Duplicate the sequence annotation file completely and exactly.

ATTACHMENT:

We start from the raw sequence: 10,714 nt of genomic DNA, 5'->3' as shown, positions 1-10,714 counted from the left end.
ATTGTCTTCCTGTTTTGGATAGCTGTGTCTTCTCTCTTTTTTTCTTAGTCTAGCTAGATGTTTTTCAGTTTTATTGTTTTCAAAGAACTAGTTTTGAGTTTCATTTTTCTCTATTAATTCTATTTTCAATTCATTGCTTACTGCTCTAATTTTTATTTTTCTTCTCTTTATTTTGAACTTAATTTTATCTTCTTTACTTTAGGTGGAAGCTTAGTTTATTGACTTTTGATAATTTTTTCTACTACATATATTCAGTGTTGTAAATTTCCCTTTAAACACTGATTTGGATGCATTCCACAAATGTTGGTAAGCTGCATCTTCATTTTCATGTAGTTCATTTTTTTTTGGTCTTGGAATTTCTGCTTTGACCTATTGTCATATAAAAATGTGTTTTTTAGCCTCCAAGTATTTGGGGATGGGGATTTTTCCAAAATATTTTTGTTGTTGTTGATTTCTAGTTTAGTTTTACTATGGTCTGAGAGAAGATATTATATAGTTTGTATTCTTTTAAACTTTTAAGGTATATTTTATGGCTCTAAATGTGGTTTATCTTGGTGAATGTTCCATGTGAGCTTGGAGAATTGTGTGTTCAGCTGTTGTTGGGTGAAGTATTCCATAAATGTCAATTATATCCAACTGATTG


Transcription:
We start from the raw sequence: 10,714 nt of genomic DNA, 5'->3' as shown, positions 1-10,714 counted from the left end.
ATTGTCTTCCTGTTTTGGATAGCTGTGTCTTCTCTCTTTTTTTCTTAGTCTAGCTAGATGTTTTTCAGTTTTATTGTTTTCAAAGAACTAGTTTTGAGTTTCATTTTTCTCTATTAATTCTATTTTCAATTCATTGCTTACTGCTCTAATTTTTATTTTTCTTCTCTTTATTTTGAACTTAATTTTATCTTCTTTACTTTAGGTGGAAGCTTAGTTTATTGACTTTTGATAATTTTTTCTACTACATATATTCAGTGTTGTAAATTTCCCTTTAAACACTGATTTGGATGCATTCCACAAATGTTGGTAAGCTGCATCTTCATTTTCATGTAGTTCATTTTTTTTTGGTCTTGGAATTTCTGCTTTGACCTATTGTCATATAAAAATGTGTTTTTTAGCCTCCAAGTATTTGGGGATGGGGATTTTTCCAAAATATTTTTGTTGTTGTTGATTTCTAGTTTAGTTTTACTATGGTCTGAGAGAAGATATTATATAGTTTGTATTCTTTTAAACTTTTAAGGTATATTTTATGGCTCTAAATGTGGTTTATCTTGGTGAATGTTCCATGTGAGCTTGGAGAATTGTGTGTTCAGCTGTTGTTGGGTGAAGTATTCCATAAATGTCAATTATATCCAACTGATTG